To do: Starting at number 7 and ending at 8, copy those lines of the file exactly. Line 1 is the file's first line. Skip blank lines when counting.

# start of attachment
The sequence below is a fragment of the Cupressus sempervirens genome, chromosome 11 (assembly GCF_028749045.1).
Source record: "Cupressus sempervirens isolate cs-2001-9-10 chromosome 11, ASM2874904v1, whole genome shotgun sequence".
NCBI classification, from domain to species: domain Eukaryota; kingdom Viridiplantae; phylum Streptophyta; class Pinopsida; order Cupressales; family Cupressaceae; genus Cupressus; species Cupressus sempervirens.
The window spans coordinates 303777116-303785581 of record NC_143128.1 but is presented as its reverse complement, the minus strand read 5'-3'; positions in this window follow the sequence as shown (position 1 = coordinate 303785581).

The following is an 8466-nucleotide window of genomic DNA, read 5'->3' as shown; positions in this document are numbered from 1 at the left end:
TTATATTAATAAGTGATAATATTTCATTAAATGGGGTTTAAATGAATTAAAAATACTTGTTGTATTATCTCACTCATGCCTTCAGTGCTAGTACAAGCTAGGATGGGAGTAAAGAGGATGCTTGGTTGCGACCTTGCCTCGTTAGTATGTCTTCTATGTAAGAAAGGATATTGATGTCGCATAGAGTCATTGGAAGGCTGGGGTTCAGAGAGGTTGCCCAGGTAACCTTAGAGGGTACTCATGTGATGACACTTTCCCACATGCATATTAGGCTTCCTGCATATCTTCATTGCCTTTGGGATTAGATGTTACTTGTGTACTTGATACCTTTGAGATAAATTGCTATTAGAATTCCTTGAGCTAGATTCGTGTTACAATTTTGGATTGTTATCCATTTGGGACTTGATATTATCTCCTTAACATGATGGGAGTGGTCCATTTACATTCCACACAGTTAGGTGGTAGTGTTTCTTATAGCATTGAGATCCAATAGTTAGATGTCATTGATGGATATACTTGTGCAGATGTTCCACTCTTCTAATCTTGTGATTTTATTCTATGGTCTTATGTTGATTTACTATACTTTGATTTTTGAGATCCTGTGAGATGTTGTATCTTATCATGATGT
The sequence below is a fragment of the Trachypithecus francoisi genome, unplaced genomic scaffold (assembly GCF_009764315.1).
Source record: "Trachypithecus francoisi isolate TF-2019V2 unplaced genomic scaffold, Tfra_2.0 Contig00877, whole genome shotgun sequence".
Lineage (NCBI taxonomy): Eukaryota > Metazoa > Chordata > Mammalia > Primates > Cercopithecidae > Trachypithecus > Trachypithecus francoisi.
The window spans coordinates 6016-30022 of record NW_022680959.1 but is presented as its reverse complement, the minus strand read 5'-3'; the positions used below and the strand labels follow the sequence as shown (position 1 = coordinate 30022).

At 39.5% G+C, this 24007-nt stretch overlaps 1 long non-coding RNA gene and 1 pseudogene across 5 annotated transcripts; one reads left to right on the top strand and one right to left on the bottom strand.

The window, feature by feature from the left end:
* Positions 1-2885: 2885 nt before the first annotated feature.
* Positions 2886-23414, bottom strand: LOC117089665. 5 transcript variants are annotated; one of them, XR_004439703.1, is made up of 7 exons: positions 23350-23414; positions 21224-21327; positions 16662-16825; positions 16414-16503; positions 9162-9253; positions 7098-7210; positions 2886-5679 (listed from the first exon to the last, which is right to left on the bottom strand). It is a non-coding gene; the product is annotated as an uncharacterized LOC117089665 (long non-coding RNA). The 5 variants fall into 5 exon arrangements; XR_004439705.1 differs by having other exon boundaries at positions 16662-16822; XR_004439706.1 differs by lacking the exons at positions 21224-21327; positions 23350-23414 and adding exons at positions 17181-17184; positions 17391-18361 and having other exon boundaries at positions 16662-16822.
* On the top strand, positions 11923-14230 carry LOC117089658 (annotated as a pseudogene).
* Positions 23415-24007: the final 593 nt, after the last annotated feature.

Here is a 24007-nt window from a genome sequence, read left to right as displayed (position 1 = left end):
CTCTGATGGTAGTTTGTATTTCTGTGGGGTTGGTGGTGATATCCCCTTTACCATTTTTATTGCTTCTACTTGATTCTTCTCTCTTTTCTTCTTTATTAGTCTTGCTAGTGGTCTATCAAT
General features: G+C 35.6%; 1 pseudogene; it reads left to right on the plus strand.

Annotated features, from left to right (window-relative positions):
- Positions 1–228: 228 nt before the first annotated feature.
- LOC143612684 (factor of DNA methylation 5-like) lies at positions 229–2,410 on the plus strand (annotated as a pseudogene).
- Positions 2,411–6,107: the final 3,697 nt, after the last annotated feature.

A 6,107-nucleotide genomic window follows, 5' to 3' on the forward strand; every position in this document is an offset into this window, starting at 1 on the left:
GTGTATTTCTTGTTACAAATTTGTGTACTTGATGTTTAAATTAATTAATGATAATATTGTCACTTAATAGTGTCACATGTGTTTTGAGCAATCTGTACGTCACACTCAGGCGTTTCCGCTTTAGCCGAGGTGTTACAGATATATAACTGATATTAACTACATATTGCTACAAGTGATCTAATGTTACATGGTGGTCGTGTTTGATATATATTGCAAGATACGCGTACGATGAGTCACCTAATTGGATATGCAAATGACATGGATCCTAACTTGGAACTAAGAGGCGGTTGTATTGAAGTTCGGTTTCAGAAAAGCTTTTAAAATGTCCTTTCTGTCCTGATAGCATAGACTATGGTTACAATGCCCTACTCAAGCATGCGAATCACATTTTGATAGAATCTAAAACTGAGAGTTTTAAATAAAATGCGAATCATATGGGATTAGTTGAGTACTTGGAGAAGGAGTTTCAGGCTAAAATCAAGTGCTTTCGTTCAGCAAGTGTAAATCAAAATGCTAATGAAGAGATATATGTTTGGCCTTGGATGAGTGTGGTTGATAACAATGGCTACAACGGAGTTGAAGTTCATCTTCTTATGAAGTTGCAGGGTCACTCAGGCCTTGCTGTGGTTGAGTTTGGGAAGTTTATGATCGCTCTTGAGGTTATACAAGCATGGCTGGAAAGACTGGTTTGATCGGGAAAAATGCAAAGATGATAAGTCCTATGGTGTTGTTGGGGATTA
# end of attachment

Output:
The sequence below is a fragment of the Trachypithecus francoisi genome, unplaced genomic scaffold (assembly GCF_009764315.1).
Source record: "Trachypithecus francoisi isolate TF-2019V2 unplaced genomic scaffold, Tfra_2.0 Contig00877, whole genome shotgun sequence".